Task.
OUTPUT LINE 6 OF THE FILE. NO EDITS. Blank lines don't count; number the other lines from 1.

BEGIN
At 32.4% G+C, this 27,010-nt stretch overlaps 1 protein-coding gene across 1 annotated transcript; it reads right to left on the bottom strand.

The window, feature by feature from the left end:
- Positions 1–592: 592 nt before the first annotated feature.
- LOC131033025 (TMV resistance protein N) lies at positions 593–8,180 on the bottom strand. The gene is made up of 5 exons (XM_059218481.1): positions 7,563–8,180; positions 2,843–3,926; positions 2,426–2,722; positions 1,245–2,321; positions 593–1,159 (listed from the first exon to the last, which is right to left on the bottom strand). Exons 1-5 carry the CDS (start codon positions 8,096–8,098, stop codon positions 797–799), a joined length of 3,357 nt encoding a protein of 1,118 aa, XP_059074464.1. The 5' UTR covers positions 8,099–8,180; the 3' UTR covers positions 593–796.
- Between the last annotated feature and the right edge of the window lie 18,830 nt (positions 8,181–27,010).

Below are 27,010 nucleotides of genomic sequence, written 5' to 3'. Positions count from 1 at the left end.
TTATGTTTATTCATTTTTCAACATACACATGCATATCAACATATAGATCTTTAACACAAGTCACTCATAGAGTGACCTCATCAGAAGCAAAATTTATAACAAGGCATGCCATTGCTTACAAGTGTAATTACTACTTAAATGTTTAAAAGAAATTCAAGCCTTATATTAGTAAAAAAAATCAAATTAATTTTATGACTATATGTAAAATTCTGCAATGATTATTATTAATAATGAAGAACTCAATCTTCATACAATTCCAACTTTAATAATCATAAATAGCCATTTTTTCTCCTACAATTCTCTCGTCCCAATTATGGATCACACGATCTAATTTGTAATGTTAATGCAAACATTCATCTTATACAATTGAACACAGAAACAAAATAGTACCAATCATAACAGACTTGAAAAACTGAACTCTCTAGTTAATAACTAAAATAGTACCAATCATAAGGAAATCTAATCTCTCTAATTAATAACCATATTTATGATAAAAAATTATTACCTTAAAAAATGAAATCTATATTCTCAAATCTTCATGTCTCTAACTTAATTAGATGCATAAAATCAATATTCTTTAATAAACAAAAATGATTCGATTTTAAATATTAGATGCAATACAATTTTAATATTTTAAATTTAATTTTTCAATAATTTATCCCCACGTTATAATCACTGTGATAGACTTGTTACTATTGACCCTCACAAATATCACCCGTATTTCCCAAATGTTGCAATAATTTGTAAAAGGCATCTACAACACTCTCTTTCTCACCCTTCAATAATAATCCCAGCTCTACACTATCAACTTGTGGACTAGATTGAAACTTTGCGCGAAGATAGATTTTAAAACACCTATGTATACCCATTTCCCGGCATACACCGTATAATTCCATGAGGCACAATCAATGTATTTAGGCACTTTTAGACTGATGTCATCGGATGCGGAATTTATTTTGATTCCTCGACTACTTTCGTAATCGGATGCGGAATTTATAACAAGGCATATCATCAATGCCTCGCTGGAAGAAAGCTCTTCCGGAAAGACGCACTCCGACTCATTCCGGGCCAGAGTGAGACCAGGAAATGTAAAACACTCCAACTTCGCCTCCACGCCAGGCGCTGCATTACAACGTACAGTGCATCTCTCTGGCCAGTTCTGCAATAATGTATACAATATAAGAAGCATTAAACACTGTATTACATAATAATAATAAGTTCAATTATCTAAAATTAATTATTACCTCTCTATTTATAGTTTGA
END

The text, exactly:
Below are 27,010 nucleotides of genomic sequence, written 5' to 3'. Positions count from 1 at the left end.